In his artist statement, Pritzker freely quotes from William Blake and Walt Whitman, whose cosmic view synthesizes the human, animal, and vegetal. Such poetry ignites this photographer's inspiration in signs, forms, and destinies. Yet, it is obvious Pritzker translates poetry into artistic matter; a physical reaction to a metaphysical space where Blake once spun myths, narrative, resounding rhetoric, and maximal poetic noise. Pritzker's photography swims in understatement, gnomic aphorism, cryptic Zen-like notation. When the practice of his poetics reaches a perceptible sublime, however, it is expressed not in theological discourse or in effusive epic, but in a striking haiku-style economy of means.
To the question Pritzker has repeatedly asked himself – is a romantic view of things, their elusive, sometimes messy volumes, shadows, and meanings compatible with a modernist view of form as severe harmony, high resolution, self-and other-transcendence, lead to another level of perception? The answer is emphatically, yes.
Ileana Marcoulesco is a Houston-based philosopher and writer who has contributed to ARTLies, ART PAPERS, Sculpture, and SPOT. She is working on a fictitious, tragic-comic memoir, La Femme Dada.
(This article is reproduced with permission from SPOT magazine, winter/spring 2004. Copyright Houston Center for Photography, 2007)
BLACK & WHITE MAGAZINE
October, 2003 - Issue 27
Who can say what motivates a photographer to take on some new revelatory creative project. For Texan photographer Burton Pritzker, it was a chance turn down a lonely highway near Big Bend, in 1995. A solitary Brahma bull stood patiently by the roadside, almost as if waiting for Pritzker to drive by. Instinctively he pulled over and unpacked his camera bags. That first picture inspired his latest body of work, which he has assembled in his new book: "Texas Rangeland."
Pritzker was a busy architect in the late sixties, living in the center of the countercultural revolution, in San Francisco's Haight-Ashbury. He was inspired by friends to give up the twelve-hour workdays and explore his creative side. Not as talented as he had hoped with his drawing and sculpting, Pritzker discovered photography.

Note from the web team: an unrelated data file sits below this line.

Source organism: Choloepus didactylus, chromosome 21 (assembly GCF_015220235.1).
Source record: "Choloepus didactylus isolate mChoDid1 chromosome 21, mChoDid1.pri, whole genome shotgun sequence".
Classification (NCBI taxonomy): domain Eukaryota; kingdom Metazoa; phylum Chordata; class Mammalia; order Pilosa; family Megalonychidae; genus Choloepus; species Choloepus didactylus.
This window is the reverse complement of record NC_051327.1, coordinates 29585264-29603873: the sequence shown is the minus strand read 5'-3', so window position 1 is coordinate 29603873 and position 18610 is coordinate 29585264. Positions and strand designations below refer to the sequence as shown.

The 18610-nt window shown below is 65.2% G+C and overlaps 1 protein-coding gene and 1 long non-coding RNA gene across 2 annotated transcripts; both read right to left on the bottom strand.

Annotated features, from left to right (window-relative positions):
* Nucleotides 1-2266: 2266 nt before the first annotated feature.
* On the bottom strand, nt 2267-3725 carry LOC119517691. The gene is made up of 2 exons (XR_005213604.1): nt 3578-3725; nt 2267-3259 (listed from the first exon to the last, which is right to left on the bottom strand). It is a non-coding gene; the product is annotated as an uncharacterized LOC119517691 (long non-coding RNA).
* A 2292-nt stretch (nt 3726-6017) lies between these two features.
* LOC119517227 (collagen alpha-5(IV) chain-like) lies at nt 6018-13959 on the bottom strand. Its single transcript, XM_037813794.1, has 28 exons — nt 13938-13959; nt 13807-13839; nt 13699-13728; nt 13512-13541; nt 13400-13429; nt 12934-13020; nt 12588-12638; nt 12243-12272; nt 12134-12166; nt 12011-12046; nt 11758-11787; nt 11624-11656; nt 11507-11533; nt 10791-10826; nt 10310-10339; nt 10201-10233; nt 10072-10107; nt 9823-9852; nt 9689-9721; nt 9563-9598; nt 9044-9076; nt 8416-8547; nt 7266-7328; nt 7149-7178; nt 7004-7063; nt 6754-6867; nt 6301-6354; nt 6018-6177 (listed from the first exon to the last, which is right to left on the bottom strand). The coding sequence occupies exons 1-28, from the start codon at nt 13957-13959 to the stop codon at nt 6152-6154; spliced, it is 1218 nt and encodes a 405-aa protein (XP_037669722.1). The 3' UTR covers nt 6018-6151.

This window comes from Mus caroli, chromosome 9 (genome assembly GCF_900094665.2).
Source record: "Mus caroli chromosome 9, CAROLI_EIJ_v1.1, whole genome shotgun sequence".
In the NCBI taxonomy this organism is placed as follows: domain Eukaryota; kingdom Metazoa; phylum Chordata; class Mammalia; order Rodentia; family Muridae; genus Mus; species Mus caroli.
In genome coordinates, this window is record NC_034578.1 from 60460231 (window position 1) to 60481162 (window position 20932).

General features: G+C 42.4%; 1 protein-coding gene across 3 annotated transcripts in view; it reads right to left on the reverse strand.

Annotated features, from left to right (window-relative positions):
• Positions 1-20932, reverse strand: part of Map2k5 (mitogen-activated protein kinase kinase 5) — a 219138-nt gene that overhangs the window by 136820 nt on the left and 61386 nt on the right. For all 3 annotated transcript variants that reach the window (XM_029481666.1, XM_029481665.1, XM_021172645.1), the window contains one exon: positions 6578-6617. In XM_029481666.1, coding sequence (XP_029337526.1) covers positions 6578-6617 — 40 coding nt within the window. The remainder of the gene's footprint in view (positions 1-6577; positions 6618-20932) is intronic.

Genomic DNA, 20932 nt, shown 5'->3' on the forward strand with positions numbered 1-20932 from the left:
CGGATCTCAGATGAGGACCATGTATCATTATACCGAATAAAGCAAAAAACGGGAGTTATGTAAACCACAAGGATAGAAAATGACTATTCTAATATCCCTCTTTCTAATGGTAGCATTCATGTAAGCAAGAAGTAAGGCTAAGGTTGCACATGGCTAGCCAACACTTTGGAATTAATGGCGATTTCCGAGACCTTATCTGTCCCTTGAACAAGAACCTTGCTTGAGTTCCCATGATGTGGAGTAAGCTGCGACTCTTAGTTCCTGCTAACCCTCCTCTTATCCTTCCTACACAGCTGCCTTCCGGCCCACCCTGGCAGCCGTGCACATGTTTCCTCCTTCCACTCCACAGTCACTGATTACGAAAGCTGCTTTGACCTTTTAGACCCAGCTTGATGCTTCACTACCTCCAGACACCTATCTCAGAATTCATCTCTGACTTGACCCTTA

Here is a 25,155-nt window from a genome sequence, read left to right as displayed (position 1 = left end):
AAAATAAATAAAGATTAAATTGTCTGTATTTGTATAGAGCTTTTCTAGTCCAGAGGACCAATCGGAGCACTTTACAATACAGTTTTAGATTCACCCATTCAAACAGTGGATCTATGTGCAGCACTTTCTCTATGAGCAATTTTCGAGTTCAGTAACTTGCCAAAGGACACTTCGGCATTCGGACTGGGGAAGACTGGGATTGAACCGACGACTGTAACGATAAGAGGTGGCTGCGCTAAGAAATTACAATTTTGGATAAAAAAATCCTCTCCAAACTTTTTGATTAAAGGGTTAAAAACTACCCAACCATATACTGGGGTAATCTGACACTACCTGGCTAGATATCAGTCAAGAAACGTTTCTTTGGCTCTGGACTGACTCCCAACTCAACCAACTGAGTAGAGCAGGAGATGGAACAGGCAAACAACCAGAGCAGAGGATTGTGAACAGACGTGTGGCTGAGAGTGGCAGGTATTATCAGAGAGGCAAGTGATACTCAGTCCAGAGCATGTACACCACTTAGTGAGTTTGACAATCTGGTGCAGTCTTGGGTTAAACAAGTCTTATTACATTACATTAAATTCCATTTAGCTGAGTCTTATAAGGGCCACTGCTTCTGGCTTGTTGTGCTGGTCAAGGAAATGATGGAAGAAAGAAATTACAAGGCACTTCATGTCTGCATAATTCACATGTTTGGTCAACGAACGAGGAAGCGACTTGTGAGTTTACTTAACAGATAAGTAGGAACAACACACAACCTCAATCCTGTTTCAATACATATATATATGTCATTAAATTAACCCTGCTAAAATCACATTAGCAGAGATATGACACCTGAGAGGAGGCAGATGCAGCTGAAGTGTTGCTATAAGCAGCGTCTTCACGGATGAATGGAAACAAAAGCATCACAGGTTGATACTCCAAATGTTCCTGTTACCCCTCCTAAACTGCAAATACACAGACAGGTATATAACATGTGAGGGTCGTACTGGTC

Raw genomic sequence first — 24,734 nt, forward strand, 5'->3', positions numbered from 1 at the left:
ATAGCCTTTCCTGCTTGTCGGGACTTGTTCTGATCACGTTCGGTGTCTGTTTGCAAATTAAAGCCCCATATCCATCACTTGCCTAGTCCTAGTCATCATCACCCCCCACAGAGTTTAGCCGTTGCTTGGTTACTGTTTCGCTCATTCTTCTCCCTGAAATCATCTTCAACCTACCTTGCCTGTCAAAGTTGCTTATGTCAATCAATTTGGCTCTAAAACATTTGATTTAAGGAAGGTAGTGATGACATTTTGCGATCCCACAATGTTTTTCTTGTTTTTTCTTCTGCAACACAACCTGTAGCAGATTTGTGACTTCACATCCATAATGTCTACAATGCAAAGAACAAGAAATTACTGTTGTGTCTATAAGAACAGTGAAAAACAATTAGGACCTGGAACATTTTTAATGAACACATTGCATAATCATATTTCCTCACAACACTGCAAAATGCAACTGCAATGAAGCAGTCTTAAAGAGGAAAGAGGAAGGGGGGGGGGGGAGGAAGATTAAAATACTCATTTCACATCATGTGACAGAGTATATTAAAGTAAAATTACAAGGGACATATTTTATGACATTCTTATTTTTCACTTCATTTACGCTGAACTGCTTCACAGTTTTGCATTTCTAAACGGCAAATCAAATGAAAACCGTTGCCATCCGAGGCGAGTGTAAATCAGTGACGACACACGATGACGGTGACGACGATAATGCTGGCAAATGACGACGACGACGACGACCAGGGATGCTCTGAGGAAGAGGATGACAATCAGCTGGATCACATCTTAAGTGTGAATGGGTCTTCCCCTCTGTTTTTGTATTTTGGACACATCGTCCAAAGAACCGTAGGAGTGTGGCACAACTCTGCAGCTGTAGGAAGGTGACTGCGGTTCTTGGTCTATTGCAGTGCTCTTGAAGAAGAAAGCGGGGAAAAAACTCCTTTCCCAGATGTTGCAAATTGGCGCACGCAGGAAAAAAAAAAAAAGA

"Architecture is such a demanding profession," he says. "You can work on a project for years and nothing will come of it. There was something refreshing about being able to take a photograph and see your results right away. And there are so many levels of meaning that go deeper than what appears on the surface of a photograph.
"I've always tried to take things away in my pictures, to strip things down to their essentials. It goes back to the saying, "Less is More," which is the famous adage of Mies van der Rohe. I was never inspired by his designs, but I love what he said. I'm trained as an architect and that always informs my vision. It's not that my work is about architecture, but I love the simplicity of the architectural designs of people like Carlo Scarpa and Luis Barragan.
"There Is a Latin term: Horror Vacui - which means, 'fear of vacant space.' I don't have that fear. To me vacant space is never vacant. Vacant space is full of kinetic energy - implied energy. It's like a coiled spring, waiting to be released. I look at vacant space - emptiness - as full, like a circle. If you start at one point and come to the end, you're right at the beginning again.
"Someone who has inspired me tremendously was a calligrapher in Japan - maybe from the 1750's-- named Jiun. He did a calligraphic drawing of the Chinese character for 'Man'. He expressed this in just two powerful strokes on rice paper. If you are at all familiar with calligraphy, it is all about the preparation for the execution, because it happens in a split second, much like photography. It has to be done in a second because if you linger, the paper takes all the ink and everything is gone. It is this stripping away of the unnecessary which I try to incorporate in my work.
"My 'Rangeland' pictures are not photographs of cattle. I'm not an editorial photographer, or a reporter. I'm not out in the world photographing reality. I'm more interested in the emotional quality of light and form. What drew me to the cattle was essentially their architectural form. It was the topography of flesh that attracted me.
"The bull is such an incredible, iconic shape, just like other shapes we see everywhere: planes and automobiles and clouds, architecture, shadows, walls - they all have form. When I look through my camera I look for a certain emotional response. The bull is something that evokes vague memories; some kind of primal universal thing that maybe I've brought from other lives, or maybe it's something we all shared at some moment in our collective past.